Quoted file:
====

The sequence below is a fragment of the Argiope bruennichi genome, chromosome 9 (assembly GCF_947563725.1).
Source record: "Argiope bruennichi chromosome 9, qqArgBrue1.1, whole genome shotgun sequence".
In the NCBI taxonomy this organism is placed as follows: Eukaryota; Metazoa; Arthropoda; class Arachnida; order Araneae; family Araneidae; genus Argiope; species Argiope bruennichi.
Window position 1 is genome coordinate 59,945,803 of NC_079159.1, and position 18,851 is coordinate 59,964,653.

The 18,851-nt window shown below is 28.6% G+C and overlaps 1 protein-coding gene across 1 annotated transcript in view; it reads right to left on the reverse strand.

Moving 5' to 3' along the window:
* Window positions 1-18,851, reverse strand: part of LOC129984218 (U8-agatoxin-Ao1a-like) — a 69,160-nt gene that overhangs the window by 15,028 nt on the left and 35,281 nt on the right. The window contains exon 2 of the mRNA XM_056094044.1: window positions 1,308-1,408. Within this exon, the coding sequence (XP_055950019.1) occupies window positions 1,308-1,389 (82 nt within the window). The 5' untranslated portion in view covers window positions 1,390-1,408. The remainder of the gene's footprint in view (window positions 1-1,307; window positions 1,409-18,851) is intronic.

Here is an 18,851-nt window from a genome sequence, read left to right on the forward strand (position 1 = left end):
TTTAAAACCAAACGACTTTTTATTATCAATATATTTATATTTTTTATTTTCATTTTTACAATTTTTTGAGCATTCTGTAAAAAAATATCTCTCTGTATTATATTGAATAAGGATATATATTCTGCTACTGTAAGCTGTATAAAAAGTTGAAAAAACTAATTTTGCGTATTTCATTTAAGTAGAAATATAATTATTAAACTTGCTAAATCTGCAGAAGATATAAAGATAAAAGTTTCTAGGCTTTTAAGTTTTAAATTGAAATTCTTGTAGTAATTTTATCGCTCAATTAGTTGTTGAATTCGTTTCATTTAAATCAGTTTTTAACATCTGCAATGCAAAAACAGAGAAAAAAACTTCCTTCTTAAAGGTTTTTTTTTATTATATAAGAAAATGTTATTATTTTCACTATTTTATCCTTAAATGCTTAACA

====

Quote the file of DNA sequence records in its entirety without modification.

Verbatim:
The sequence below is a fragment of the Argiope bruennichi genome, chromosome 9 (assembly GCF_947563725.1).
Source record: "Argiope bruennichi chromosome 9, qqArgBrue1.1, whole genome shotgun sequence".
In the NCBI taxonomy this organism is placed as follows: Eukaryota; Metazoa; Arthropoda; class Arachnida; order Araneae; family Araneidae; genus Argiope; species Argiope bruennichi.
Window position 1 is genome coordinate 59,945,803 of NC_079159.1, and position 18,851 is coordinate 59,964,653.

The 18,851-nt window shown below is 28.6% G+C and overlaps 1 protein-coding gene across 1 annotated transcript in view; it reads right to left on the reverse strand.

Moving 5' to 3' along the window:
* Window positions 1-18,851, reverse strand: part of LOC129984218 (U8-agatoxin-Ao1a-like) — a 69,160-nt gene that overhangs the window by 15,028 nt on the left and 35,281 nt on the right. The window contains exon 2 of the mRNA XM_056094044.1: window positions 1,308-1,408. Within this exon, the coding sequence (XP_055950019.1) occupies window positions 1,308-1,389 (82 nt within the window). The 5' untranslated portion in view covers window positions 1,390-1,408. The remainder of the gene's footprint in view (window positions 1-1,307; window positions 1,409-18,851) is intronic.

Here is an 18,851-nt window from a genome sequence, read left to right on the forward strand (position 1 = left end):
TTTAAAACCAAACGACTTTTTATTATCAATATATTTATATTTTTTATTTTCATTTTTACAATTTTTTGAGCATTCTGTAAAAAAATATCTCTCTGTATTATATTGAATAAGGATATATATTCTGCTACTGTAAGCTGTATAAAAAGTTGAAAAAACTAATTTTGCGTATTTCATTTAAGTAGAAATATAATTATTAAACTTGCTAAATCTGCAGAAGATATAAAGATAAAAGTTTCTAGGCTTTTAAGTTTTAAATTGAAATTCTTGTAGTAATTTTATCGCTCAATTAGTTGTTGAATTCGTTTCATTTAAATCAGTTTTTAACATCTGCAATGCAAAAACAGAGAAAAAAACTTCCTTCTTAAAGGTTTTTTTTTATTATATAAGAAAATGTTATTATTTTCACTATTTTATCCTTAAATGCTTAACA